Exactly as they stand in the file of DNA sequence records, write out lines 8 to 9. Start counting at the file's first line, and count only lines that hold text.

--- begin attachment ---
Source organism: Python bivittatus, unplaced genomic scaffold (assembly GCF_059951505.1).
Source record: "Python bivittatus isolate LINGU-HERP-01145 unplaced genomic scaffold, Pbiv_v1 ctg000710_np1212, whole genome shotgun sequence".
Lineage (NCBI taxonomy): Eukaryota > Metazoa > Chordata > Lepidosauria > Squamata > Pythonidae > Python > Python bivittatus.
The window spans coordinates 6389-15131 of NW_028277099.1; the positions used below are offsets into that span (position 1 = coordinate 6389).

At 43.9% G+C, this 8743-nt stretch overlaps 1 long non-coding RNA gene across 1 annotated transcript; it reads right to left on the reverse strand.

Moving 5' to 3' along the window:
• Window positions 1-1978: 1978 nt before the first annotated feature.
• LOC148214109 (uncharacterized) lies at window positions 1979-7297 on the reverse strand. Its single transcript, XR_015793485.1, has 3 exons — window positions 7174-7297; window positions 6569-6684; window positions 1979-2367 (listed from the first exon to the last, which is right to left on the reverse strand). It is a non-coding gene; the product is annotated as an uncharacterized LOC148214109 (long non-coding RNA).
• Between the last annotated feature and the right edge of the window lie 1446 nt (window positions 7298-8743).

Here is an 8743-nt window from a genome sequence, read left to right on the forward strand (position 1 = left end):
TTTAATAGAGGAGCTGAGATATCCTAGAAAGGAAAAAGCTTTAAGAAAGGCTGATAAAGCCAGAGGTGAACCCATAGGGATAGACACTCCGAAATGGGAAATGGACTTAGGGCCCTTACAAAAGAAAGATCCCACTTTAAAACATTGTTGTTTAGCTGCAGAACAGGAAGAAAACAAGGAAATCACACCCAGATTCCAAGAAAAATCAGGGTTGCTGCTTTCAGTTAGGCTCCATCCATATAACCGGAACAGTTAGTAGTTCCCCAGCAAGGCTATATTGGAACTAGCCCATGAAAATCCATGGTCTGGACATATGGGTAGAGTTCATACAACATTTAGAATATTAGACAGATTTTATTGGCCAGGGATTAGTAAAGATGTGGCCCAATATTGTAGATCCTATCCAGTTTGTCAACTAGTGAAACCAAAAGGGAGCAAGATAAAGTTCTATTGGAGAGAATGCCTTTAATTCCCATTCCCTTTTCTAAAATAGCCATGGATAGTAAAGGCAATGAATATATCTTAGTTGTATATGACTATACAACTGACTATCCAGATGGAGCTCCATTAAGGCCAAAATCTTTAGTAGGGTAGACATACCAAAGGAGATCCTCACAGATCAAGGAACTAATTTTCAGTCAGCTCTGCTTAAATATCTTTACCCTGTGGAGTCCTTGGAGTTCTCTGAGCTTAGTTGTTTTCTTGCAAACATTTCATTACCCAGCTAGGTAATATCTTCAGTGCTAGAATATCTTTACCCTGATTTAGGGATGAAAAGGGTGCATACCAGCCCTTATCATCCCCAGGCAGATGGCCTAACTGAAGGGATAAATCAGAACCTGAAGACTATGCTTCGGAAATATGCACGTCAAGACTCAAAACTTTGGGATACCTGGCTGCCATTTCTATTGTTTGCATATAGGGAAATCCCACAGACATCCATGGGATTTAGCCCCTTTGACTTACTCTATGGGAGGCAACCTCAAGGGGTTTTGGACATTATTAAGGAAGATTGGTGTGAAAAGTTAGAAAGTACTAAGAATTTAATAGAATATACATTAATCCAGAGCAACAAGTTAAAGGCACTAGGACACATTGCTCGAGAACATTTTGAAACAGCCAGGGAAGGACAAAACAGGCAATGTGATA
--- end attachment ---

• LOC148214109 (uncharacterized) lies at window positions 1979-7297 on the reverse strand. Its single transcript, XR_015793485.1, has 3 exons — window positions 7174-7297; window positions 6569-6684; window positions 1979-2367 (listed from the first exon to the last, which is right to left on the reverse strand). It is a non-coding gene; the product is annotated as an uncharacterized LOC148214109 (long non-coding RNA).
• Between the last annotated feature and the right edge of the window lie 1446 nt (window positions 7298-8743).